Lawmakers call for Bank of England role in pensions after LDI debacle

LONDON, Feb 7 (Reuters) - The Bank of England should help oversee pension schemes, with powers to order other regulators to take action, a committee of lawmakers from Britain's parliament said on Tuesday.

The House of Lords' industry and regulators committee said watchdogs in the liability-driven investment (LDI) sector appear to have been "too slow" to recognise risks, and made a recommendations to UK financial services minister Andrew Griffith on Tuesday.

LDI funds have been used by pension schemes to ensure they can meet payouts to pensioners in the future.

Turmoil in the British government bond market in September triggered by former Prime Minister Liz Truss's radical tax cut plans caused problems for these funds whose oversight is complex.

Pension schemes which appoint LDI funds are managed by The Pensions Regulator, while LDI managers are regulated by the Financial Conduct Authority. The funds are listed in Luxembourg and Dublin according to European Union rules.

The government should consider giving the BoE's Prudential Regulation Authority a role in overseeing pension schemes, the committee said. The BoE's Financial Policy Committee should have powers to direct action by regulators in the pensions sector if they are too slow, it added.

Accounting rules should be reviewed to see if they can take a longer term view of pension investments, the committee said.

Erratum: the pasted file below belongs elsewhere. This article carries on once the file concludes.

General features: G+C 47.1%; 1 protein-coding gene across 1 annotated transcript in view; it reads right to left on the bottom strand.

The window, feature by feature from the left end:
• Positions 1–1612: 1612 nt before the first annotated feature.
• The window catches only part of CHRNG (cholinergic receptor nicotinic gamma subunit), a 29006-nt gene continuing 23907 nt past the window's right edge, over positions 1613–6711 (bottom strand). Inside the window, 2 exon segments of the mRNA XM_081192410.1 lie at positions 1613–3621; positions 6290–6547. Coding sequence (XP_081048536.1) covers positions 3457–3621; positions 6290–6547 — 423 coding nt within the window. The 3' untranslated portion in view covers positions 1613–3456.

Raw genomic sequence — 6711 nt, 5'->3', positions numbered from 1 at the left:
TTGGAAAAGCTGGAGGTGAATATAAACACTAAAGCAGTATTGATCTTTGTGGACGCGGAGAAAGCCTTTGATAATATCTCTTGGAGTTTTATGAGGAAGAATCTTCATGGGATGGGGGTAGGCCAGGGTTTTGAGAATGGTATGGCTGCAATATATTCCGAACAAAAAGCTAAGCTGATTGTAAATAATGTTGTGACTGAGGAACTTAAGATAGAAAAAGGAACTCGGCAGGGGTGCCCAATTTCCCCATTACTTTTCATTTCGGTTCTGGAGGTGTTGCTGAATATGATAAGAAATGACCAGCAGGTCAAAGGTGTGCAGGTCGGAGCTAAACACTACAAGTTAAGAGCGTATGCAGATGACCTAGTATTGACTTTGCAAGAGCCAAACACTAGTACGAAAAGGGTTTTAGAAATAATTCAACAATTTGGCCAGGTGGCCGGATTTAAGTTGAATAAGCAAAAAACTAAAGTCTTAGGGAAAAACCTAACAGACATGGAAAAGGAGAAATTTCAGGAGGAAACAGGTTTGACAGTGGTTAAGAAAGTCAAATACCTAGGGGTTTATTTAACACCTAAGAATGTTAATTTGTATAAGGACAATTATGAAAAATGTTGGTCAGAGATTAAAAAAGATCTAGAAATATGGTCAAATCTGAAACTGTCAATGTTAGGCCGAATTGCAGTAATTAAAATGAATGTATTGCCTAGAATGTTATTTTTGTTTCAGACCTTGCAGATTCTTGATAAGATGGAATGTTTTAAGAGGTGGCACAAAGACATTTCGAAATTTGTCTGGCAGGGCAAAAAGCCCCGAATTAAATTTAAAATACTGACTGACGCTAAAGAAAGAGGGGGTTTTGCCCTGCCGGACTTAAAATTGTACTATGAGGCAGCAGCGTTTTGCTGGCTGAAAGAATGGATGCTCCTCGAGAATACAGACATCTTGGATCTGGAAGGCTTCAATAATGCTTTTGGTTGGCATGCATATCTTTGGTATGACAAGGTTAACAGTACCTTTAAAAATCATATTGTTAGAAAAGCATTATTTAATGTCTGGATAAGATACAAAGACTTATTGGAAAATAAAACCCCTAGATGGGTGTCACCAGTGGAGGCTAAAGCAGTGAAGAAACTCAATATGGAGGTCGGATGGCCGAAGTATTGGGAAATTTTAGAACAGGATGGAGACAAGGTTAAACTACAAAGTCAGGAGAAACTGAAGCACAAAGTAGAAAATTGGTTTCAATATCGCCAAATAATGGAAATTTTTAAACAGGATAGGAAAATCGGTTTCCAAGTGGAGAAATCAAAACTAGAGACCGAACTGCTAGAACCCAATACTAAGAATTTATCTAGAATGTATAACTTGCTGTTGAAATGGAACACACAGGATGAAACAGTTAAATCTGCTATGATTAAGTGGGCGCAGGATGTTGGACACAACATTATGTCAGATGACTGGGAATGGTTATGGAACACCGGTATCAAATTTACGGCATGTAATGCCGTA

EU rules do not permit the use of derivatives in LDI funds, but Britain, now outside the bloc, has applied them in a "permissive" way.

"The government should review whether the use of leverage and derivatives by pension schemes should be more tightly controlled in the future," the committee said.

It backed calls from the FCA that investment consultants, who advise pension scheme trustees on using LDI funds, should be regulated as a "matter of urgency".

The BoE is due next month to set out a framework to improve the resilience of LDI funds.

Ed Wilson, a partner at consultants Isio, said he worried that the backlash against LDI would go too far when it was still a valuable tool for many plans. "LDI in many ways has self-regulated already," Wilson said.

Additional reporting by Tommy Wilkes, editing by Tomasz Janowski

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